Management Research Review 01/2015; 38(1):2-28.
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    • "players in the organization, feel that they have high status within the organization, and are willing to contribute beyond what is expected of them (Bogler and Somech, 2004). Therefore, commitment to the school and its moral purpose is an important component of being professional, because teachers must make spur-of-the-moment decisions that cannot be easily inspected by the administrative structure or by third parties of the school society (Meyer, 1992; Meyer et al., 1992; Weick, 1976), and pupils and students do not have sufficient knowledge to judge the appropriateness of the decisions (Firestone and Pennell, 1993; Fullan et al., 2009). "
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    ABSTRACT: Purpose ‐ The purpose of this paper is to seek to investigate Etienne Wenger's theory of social learning in a community of practice by modeling two simultaneous aspects of teachers' collaborative learning: their engagement in close-knit internal groupings and engagement with colleagues that work externally to the core group. These two learning processes are related to two social-cognitive outcomes: teachers' organizational commitment and their sense of impact. Design/methodology/approach ‐ The study investigated a field sample of 246 individual teachers from ten Finnish primary schools. Hypotheses were developed and tested by using multiple regression and structural equation modeling. Findings ‐ The results indicate that local engagement supports teachers' organizational commitment. However, this form of collaborative learning behavior did not support their sense of impact. Moreover, external engagement with trusted colleagues supported sense of impact but not organizational commitment. Research limitations/implications ‐ The study reinforces the importance of teachers' engagement in communities of practice. Specifically, the results suggest two specific social-cognitive outcomes related to two different learning processes situated in teachers' community of practice. It would be highly valuable to replicate this study in various multi-level settings. Practical implications ‐ The study highlights teachers' engagement in communities of practice as a source of their motivational basis and their commitment. Findings recommend school leaders to facilitate internal and external learning communities. Originality/value ‐ The study provides empirical evidence regarding the partial relationships between teachers' local and external learning engagement and the social-cognitive outcomes of these forms of learning behaviors.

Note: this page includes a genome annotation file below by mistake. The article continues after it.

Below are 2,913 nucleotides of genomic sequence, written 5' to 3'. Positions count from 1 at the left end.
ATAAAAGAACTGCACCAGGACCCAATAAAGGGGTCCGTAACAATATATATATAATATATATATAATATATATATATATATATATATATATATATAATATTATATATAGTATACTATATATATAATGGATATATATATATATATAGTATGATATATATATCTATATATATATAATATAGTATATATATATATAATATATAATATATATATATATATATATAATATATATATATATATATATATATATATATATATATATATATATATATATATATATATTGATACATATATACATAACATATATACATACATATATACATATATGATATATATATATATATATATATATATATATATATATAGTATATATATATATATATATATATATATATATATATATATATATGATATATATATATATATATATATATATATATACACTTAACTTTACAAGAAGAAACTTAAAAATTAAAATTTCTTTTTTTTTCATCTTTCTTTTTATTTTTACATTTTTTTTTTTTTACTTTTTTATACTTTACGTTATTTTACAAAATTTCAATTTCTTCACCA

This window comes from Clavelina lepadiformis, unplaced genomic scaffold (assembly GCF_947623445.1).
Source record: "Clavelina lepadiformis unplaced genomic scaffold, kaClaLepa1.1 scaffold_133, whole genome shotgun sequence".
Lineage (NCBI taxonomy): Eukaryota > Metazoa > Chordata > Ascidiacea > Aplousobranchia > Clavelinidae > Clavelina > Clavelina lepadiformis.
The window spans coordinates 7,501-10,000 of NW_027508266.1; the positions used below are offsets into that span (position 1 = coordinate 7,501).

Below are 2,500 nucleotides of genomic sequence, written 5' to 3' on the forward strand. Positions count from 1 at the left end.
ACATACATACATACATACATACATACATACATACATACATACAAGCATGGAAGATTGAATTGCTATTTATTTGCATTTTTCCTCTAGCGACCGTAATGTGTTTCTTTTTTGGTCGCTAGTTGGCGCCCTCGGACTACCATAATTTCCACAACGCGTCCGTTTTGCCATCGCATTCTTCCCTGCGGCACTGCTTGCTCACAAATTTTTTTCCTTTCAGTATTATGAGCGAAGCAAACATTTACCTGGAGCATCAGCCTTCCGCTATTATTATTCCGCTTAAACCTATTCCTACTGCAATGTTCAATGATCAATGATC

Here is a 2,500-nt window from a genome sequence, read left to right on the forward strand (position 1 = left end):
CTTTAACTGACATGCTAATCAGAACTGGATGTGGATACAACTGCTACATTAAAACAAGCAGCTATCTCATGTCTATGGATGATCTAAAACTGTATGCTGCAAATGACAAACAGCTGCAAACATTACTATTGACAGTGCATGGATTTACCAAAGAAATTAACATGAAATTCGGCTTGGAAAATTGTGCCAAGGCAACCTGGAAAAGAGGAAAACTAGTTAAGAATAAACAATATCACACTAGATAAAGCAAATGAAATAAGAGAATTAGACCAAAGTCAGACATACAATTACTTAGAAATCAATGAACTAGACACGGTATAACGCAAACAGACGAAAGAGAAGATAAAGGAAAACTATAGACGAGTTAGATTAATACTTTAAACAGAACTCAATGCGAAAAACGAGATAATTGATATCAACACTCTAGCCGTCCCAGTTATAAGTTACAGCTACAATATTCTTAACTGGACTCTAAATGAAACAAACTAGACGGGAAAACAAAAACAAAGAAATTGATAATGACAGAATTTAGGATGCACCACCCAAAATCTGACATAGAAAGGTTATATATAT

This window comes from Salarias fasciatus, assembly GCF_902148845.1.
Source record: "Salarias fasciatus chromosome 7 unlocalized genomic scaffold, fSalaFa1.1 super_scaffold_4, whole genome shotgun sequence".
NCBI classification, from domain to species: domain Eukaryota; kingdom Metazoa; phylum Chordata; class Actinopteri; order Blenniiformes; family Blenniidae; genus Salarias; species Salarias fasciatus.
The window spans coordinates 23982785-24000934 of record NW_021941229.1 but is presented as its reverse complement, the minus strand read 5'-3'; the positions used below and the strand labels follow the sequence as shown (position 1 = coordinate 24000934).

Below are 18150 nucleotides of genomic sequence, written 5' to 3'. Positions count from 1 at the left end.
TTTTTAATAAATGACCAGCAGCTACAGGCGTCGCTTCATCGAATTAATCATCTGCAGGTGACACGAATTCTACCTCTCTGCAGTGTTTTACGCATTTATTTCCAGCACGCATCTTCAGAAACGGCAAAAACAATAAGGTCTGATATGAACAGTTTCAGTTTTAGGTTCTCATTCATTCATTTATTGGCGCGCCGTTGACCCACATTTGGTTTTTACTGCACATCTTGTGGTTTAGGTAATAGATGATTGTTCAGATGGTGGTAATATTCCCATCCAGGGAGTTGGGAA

Journal of Educational Administration 08/2014; 52(6). DOI:10.1108/JEA-07-2013-0074